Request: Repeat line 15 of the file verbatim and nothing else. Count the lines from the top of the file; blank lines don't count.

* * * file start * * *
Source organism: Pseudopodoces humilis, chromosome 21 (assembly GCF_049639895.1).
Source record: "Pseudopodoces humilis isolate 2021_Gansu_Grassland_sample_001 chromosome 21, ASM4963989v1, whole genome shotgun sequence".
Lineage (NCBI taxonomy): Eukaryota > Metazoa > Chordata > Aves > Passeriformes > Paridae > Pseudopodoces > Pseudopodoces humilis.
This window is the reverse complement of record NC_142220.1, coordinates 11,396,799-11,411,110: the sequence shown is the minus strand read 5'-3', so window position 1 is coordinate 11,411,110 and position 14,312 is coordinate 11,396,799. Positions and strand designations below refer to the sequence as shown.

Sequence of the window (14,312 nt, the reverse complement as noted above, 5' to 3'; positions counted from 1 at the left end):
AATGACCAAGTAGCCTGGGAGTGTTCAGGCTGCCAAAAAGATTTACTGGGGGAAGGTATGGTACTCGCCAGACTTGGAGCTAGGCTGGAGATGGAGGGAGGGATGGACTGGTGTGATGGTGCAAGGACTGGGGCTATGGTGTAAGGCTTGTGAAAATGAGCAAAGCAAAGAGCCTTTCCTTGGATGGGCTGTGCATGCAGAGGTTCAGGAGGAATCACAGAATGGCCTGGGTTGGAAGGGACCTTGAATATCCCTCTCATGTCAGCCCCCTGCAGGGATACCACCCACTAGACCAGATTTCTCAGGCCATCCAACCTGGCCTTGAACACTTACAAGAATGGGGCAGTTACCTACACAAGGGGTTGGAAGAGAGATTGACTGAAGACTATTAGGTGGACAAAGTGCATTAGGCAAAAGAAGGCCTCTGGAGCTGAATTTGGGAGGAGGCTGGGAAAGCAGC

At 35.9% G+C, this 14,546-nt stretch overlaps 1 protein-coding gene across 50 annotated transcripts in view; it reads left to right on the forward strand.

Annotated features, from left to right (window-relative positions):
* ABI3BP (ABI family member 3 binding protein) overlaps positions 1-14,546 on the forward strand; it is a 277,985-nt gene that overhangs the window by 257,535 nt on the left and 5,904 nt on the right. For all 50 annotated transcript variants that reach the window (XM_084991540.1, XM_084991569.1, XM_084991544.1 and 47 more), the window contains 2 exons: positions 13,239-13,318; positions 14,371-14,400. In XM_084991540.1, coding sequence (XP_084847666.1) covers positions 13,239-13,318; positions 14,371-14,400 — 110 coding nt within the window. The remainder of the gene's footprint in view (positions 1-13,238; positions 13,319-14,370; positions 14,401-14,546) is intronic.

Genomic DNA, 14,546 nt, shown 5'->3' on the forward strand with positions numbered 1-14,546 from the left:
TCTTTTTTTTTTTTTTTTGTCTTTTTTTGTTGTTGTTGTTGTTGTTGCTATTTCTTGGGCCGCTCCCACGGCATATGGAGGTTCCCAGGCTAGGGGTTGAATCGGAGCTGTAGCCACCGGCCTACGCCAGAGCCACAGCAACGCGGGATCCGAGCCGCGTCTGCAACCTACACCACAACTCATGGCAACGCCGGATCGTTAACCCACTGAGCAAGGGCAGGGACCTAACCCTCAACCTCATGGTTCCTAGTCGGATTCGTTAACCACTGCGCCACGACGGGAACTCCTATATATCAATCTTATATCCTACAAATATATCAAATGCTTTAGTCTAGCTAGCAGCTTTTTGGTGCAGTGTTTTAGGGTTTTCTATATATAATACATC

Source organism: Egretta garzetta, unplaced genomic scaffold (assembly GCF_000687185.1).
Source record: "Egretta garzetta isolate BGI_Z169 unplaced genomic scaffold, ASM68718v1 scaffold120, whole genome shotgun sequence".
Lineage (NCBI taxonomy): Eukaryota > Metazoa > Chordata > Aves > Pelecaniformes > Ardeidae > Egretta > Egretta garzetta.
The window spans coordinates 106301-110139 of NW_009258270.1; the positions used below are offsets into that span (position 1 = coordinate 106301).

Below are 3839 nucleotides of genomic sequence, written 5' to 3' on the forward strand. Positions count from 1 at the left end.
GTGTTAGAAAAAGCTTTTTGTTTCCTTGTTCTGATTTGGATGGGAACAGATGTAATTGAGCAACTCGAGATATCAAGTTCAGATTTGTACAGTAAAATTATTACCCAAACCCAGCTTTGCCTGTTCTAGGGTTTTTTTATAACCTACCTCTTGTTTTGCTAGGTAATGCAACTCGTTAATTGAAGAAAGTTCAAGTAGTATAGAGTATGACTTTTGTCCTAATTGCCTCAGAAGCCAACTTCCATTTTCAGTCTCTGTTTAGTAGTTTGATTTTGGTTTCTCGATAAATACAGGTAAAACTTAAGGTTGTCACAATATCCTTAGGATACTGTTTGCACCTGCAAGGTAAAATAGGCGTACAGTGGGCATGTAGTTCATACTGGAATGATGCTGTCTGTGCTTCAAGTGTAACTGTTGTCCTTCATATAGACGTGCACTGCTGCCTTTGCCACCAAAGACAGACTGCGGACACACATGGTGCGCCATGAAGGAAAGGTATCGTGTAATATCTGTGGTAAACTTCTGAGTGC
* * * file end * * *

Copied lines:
The window spans coordinates 106301-110139 of NW_009258270.1; the positions used below are offsets into that span (position 1 = coordinate 106301).